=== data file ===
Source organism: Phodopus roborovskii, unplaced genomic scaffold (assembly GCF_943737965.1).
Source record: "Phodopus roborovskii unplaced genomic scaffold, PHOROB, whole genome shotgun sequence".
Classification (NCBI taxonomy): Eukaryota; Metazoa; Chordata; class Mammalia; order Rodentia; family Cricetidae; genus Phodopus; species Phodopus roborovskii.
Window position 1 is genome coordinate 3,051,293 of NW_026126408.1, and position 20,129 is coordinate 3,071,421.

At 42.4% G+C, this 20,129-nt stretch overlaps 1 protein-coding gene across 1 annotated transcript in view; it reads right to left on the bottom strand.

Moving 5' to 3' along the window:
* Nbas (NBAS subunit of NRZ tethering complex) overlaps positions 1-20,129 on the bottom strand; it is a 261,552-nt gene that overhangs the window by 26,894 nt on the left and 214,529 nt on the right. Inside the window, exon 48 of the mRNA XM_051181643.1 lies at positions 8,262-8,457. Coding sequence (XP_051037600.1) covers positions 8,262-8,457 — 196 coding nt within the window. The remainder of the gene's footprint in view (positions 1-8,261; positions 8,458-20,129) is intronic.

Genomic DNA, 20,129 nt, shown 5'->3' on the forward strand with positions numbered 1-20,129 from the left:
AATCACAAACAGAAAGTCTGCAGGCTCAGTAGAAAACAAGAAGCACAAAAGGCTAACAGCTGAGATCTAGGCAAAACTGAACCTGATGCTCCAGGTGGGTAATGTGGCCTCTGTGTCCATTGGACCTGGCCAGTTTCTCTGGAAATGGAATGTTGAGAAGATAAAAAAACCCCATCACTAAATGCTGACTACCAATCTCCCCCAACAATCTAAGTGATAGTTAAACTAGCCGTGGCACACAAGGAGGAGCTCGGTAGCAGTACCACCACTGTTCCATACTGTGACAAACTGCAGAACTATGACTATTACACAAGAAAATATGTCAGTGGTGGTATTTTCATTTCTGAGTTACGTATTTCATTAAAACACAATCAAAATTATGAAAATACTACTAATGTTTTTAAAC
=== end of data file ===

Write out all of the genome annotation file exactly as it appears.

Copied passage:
Source organism: Phodopus roborovskii, unplaced genomic scaffold (assembly GCF_943737965.1).
Source record: "Phodopus roborovskii unplaced genomic scaffold, PHOROB, whole genome shotgun sequence".
Classification (NCBI taxonomy): Eukaryota; Metazoa; Chordata; class Mammalia; order Rodentia; family Cricetidae; genus Phodopus; species Phodopus roborovskii.
Window position 1 is genome coordinate 3,051,293 of NW_026126408.1, and position 20,129 is coordinate 3,071,421.

At 42.4% G+C, this 20,129-nt stretch overlaps 1 protein-coding gene across 1 annotated transcript in view; it reads right to left on the bottom strand.

Moving 5' to 3' along the window:
* Nbas (NBAS subunit of NRZ tethering complex) overlaps positions 1-20,129 on the bottom strand; it is a 261,552-nt gene that overhangs the window by 26,894 nt on the left and 214,529 nt on the right. Inside the window, exon 48 of the mRNA XM_051181643.1 lies at positions 8,262-8,457. Coding sequence (XP_051037600.1) covers positions 8,262-8,457 — 196 coding nt within the window. The remainder of the gene's footprint in view (positions 1-8,261; positions 8,458-20,129) is intronic.

Genomic DNA, 20,129 nt, shown 5'->3' on the forward strand with positions numbered 1-20,129 from the left:
AATCACAAACAGAAAGTCTGCAGGCTCAGTAGAAAACAAGAAGCACAAAAGGCTAACAGCTGAGATCTAGGCAAAACTGAACCTGATGCTCCAGGTGGGTAATGTGGCCTCTGTGTCCATTGGACCTGGCCAGTTTCTCTGGAAATGGAATGTTGAGAAGATAAAAAAACCCCATCACTAAATGCTGACTACCAATCTCCCCCAACAATCTAAGTGATAGTTAAACTAGCCGTGGCACACAAGGAGGAGCTCGGTAGCAGTACCACCACTGTTCCATACTGTGACAAACTGCAGAACTATGACTATTACACAAGAAAATATGTCAGTGGTGGTATTTTCATTTCTGAGTTACGTATTTCATTAAAACACAATCAAAATTATGAAAATACTACTAATGTTTTTAAAC